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Bonaparte, M. (1960). Vitalism and Psychosomatics. Int. J. Psycho-Anal., 41:438-443.

(1960). International Journal of Psycho-Analysis, 41:438-443

Vitalism and Psychosomatics

Marie Bonaparte

It might seem foolhardy for one who is, as medical men say, only a psycho-analyst, to attempt to deal with a problem so profound and complex as the relationship between present-day psychosomatics and the age-old animistic vitalism. Yet even those who are purely and simply philosophers, without any clinical experience, have presumed to discuss the mystery of life. For we have on the one hand the inorganic world, governed by the strict laws of mechanics, physics and chemistry; on the other the world of organic life, ranging from the smallest virus to man. Some have tried to derive the organic from the inorganic, by the simple play of the laws and determinism that govern the latter. Others, more numerous, are impressed by the way in which life appears to leap from the womb of matter, and try to find to add to life some additional quality, a quality which has been designated by different thinkers at different epochs by variants of the term 'vital energy'. Even in classical Greece there was, in philosophy, the materialist, atomistic school of Democritus, as opposed to the dynamic school of Heraclitus. Similarly, in medicine, there was the organicist school of Cnidos facing, on the peninsula opposite the island of Cos, the mainly vitalist school of Hippocrates (3).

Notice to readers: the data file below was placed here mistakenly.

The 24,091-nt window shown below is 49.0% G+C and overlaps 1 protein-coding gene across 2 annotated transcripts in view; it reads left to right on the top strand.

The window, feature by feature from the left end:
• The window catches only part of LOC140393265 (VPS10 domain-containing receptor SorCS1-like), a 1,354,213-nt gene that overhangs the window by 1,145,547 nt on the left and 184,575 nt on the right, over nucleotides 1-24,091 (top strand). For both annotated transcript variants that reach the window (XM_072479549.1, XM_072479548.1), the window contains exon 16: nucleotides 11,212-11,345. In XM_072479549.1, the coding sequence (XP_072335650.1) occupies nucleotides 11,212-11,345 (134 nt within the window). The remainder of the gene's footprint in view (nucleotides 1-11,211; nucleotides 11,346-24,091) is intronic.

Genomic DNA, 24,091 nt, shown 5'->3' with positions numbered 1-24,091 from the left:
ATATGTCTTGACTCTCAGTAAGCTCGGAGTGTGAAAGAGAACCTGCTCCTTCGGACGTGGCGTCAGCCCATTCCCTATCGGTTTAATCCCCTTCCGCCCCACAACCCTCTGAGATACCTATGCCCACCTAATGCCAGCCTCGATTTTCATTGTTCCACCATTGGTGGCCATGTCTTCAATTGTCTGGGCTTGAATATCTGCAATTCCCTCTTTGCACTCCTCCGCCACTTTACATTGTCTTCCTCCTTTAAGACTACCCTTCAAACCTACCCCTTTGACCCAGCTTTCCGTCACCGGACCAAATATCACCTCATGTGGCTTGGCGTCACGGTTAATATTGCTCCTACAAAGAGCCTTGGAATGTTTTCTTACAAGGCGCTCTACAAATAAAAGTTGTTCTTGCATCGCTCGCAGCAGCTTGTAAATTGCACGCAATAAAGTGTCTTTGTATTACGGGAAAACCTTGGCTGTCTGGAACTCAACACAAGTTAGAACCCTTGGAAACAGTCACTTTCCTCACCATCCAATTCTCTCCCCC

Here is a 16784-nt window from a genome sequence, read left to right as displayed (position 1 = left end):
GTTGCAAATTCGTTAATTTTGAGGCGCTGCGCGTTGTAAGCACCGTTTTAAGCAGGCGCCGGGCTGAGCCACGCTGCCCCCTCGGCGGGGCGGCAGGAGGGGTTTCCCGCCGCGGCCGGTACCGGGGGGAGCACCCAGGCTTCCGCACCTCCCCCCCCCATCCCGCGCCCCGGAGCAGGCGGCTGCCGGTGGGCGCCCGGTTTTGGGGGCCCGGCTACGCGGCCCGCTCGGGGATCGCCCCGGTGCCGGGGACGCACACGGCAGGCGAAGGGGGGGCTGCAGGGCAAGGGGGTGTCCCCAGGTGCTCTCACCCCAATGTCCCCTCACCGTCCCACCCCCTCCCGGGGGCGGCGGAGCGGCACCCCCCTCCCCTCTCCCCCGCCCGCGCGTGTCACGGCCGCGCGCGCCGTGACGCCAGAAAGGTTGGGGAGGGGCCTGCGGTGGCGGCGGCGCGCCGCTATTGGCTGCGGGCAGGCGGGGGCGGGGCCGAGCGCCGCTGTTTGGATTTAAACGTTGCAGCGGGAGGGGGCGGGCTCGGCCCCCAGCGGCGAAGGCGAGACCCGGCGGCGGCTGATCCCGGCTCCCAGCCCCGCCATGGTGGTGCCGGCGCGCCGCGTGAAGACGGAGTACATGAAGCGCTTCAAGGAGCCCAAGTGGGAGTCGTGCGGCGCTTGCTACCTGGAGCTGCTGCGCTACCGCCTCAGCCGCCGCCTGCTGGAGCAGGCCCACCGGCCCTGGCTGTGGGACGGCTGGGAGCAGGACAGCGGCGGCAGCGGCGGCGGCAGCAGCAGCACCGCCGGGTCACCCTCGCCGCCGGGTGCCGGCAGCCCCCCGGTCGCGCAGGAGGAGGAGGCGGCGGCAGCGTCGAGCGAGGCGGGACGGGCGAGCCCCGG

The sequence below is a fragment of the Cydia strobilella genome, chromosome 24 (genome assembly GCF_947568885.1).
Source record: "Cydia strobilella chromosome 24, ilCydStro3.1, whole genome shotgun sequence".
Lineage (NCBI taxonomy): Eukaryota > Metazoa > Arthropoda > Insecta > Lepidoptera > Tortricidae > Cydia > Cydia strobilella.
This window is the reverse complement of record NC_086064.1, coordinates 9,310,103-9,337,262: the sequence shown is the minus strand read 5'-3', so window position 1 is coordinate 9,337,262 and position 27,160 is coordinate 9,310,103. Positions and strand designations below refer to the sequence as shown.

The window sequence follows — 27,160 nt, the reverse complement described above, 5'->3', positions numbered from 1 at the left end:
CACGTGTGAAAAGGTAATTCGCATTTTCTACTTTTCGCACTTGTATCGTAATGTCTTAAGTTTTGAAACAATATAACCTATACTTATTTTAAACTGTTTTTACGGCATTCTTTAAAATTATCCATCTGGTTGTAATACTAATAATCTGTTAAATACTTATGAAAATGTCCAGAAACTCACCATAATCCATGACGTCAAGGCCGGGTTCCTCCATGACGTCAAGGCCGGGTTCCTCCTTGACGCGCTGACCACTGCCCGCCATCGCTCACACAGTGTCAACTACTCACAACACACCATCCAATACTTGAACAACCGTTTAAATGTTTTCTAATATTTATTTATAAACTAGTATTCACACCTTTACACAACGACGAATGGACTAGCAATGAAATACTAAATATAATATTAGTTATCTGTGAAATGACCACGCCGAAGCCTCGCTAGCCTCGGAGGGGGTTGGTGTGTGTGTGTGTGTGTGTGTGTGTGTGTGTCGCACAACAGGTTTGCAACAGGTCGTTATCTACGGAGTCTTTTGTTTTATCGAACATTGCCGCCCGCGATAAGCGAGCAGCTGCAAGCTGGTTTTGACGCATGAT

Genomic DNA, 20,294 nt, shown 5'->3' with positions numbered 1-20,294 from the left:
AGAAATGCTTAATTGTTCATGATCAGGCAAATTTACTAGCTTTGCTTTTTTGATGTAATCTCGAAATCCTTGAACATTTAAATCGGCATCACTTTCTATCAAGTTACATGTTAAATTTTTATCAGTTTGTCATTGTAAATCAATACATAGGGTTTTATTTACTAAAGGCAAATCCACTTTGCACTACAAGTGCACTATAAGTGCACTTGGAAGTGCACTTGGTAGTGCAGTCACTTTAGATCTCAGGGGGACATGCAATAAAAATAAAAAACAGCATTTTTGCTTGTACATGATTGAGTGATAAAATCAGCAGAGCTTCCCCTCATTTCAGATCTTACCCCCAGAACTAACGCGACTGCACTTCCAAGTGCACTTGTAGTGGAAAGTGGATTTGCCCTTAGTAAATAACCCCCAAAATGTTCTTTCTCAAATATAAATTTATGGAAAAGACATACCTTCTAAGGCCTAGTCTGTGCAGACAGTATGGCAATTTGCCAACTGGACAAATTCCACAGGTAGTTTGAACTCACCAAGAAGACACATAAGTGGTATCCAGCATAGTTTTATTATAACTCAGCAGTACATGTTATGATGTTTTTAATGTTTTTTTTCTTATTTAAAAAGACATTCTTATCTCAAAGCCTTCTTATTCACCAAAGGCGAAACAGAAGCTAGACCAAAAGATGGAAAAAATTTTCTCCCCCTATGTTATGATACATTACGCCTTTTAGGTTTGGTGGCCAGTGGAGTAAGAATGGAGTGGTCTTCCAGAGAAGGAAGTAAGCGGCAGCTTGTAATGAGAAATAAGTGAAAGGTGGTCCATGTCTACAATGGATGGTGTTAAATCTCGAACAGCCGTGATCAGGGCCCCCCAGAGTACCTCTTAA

The great religious centuries of the Middle Ages needed the hypothesis of a soul animating the body. God himself was surely the first vitalist, or rather animist when, according to Genesis, he breathed his creative spirit into the animals, giving man in particular his anima.

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